A line often quoted by columnists, and attributed to the British politician and writer Enoch Powell is this: ‘All political lives end in failure’. The full form of the quote reads: ‘All political lives, unless they are cut off in midstream at a happy juncture, end in failure, because that is the nature of politics and of human affairs.’
The abbreviated form of the quote applies forcefully to four former Prime Ministers of India: Jawaharlal Nehru, P. V. Narasimha Rao, Atal Behari Vajpayee, and Manmohan Singh. They were all Prime Ministers of considerable achievement. Nehru played a key role in establishing multi-party democracy in India, and in giving the country a scientific and technological base; Rao helped bring about economic liberalization; Vajpayee led the first non-Congress Government to enjoy a full five year term in office; Manmohan Singh presided over a decade of robust economic growth. Yet their political lives all ended in failure. Over Nehru hung the shadow of the China war; Rao was virtually thrown out of his own party; Vajpayee lost an election he was supposed to comfortably win; Singh left amidst a blaze of negative publicity following the exposure of widespread corruption by his Government and his Cabinet Ministers.
Three other former Prime Ministers fit more into the scheme of Powell’s caveat, in that their political lives were cut off in midstream, albeit not at a happy juncture but in a tragic manner. These were Lal Bahadur Shastri, who succumbed to a heart attack after a mere year-and-a-half in office; and Indira Gandhi and Rajiv Gandhi, both of whom were murdered. Shastri was sixty-three; Indira sixty-six; Rajiv, a mere forty-six. All three looked forward to many more years in politics had they not so unexpectedly died.
Sonia Gandhi was never Prime Minister; but for a full ten years she was the most powerful politician in India. After one early speech in Varanasi where she fell and badly injured herself, Sonia Gandhi did not campaign in the round of Assembly elections that has just ended. Shortly before counting began, she left for medical treatment overseas. In the event, her party suffered a humilating defeat in India’s largest state, the state where she and all other members of her family had themselves fought and won elections from. Her political life has now effectively ended; and it might therefore be appropriate to assess her career as a whole, its highs and its lows, its successes and its failures.
It is now almost twenty years since Sonia Gandhi entered party politics—and at the very top, as the President of the Congress. At first, few took her seriously. She was dismissed as a goongi gudiya, just as Indira Gandhi had been when she unexpectedly became Prime Minister in 1966. The second Mrs Gandhi was an indifferent speaker, her Hindi, while grammatical enough, heavily betraying her Italian origins. Yet she attracted crowds and, in time, attention. Soon, scepticism and contempt turned to a grudging appreciation, as the Congress, apparently headed for terminal decline when she took over as President in 1998, began to win a spate of assembly elections in large, important states such as Karnataka, Rajasthan, Maharashtra, and Andhra Pradesh.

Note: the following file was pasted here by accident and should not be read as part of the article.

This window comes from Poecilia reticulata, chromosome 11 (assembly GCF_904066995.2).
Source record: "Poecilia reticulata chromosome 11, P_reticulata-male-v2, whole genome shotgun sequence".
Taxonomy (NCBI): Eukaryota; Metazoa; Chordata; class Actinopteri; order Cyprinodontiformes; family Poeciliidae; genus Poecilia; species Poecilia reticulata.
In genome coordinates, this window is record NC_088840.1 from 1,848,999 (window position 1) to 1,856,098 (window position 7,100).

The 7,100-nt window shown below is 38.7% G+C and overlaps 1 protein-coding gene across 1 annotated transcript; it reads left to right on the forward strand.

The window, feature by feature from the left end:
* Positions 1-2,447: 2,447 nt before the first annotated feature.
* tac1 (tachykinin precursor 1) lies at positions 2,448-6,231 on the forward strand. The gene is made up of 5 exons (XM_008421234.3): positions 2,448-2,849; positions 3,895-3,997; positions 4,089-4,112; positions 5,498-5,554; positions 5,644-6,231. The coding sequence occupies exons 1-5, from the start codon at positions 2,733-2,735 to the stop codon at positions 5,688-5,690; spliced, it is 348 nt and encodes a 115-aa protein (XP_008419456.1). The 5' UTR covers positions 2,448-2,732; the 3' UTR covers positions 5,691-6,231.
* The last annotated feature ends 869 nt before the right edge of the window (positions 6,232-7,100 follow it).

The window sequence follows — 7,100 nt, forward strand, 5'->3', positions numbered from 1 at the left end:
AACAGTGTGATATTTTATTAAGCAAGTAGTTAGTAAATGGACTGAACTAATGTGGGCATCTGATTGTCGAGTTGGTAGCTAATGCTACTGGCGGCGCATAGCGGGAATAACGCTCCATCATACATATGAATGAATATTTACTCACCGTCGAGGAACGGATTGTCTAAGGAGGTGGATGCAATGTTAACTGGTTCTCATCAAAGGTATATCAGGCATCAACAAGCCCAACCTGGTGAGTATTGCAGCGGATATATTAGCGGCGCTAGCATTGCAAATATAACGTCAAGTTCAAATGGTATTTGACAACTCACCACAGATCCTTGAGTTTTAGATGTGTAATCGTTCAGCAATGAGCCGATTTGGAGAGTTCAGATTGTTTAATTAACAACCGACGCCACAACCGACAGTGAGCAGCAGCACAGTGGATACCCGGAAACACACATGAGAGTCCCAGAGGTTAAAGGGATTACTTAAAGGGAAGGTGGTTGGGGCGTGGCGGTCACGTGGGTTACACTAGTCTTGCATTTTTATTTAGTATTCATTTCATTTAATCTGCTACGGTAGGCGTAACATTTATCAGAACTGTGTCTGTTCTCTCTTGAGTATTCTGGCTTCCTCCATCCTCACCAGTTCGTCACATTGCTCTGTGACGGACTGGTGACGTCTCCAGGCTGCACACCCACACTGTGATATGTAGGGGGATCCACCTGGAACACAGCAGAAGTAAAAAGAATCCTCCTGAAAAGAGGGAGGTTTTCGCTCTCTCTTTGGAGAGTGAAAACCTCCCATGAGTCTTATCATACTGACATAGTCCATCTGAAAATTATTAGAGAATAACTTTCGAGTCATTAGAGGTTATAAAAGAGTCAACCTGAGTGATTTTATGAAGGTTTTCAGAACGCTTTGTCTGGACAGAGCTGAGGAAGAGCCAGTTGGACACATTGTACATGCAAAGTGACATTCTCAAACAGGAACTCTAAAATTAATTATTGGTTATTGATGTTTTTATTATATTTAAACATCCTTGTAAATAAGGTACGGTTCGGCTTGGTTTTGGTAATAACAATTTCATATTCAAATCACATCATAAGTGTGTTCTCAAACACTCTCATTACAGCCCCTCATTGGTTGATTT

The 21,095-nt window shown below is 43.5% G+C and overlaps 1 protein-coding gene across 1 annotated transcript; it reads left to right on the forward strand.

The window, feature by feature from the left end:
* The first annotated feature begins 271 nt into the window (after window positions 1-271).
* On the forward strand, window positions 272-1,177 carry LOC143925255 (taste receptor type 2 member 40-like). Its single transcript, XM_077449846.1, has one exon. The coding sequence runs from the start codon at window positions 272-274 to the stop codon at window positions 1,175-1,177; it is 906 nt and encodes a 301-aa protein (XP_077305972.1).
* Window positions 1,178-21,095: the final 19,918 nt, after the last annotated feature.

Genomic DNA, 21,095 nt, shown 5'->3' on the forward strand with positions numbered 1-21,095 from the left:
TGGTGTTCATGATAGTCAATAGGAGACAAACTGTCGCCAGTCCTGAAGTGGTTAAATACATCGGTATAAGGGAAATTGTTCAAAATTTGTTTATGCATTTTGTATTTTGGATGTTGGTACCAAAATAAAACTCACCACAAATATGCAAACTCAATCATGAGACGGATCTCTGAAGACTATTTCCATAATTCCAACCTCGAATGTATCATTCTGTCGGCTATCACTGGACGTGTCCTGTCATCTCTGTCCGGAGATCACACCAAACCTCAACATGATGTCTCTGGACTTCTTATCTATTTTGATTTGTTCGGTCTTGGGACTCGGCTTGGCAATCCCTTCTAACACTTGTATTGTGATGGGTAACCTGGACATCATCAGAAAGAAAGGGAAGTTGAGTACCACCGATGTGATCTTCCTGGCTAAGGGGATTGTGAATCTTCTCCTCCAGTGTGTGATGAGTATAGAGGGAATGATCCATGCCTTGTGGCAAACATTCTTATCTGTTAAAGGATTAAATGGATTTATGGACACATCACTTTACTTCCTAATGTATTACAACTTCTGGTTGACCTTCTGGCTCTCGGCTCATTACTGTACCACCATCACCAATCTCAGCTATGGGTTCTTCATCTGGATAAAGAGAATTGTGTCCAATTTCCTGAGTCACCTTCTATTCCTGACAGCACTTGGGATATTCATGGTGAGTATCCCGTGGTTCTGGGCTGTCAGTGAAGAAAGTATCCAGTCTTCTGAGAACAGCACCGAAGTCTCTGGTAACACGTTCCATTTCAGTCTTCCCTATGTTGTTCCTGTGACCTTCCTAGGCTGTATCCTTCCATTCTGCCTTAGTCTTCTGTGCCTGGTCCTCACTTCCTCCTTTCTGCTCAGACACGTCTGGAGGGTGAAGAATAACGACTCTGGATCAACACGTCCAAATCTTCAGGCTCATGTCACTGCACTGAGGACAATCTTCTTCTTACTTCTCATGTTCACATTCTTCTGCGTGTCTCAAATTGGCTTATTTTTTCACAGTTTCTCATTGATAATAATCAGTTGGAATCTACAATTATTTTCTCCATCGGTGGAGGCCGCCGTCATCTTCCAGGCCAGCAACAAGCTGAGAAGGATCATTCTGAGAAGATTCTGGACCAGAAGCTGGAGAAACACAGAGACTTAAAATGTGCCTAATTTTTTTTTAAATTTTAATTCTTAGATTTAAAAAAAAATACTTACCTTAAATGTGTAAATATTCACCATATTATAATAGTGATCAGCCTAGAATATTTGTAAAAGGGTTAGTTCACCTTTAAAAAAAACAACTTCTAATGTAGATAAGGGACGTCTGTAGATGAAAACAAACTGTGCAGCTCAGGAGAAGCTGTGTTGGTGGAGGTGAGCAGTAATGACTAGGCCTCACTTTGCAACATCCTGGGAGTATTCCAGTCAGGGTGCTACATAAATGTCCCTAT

Sonia Gandhi’s early successes owed themselves to three factors. There was a fair deal of public sympathy for her; for she had seen her mother-in-law murdered before her eyes, and seen her beloved husband assassinated too. Back in the late 1990s, when she became Congress President, the Nehru-Gandhi still had some mystique about it; many voters remembered Nehru, many more, Indira and Rajiv. Finally, Sonia Gandhi was also extremely hardworking, travelling to all parts of India and campaigning around the clock, and while in Delhi meeting with political workers from morning to evening.
Sonia Gandhi’s persistence finally led to the Congress-led United Progressive Alliance’s surprising victory in the General Elections of 2004. Five years later, the Congress and UPA increased their seat tally, comfortably winning re-election at a national level. The Indian media tends to judge political success through the narrow prism of electoral victories.By this token alone, Sonia Gandhi was extremely successful in her first decade in politics. But she also made other important contributions to public affairs: as in her stewardship of the Right to Information Act and the National Rural Employment Guarantee Programme, the former bringing at least some element of transparency to a notoriously opaque and secretive Government, the latter providing a safety net to the rural poor.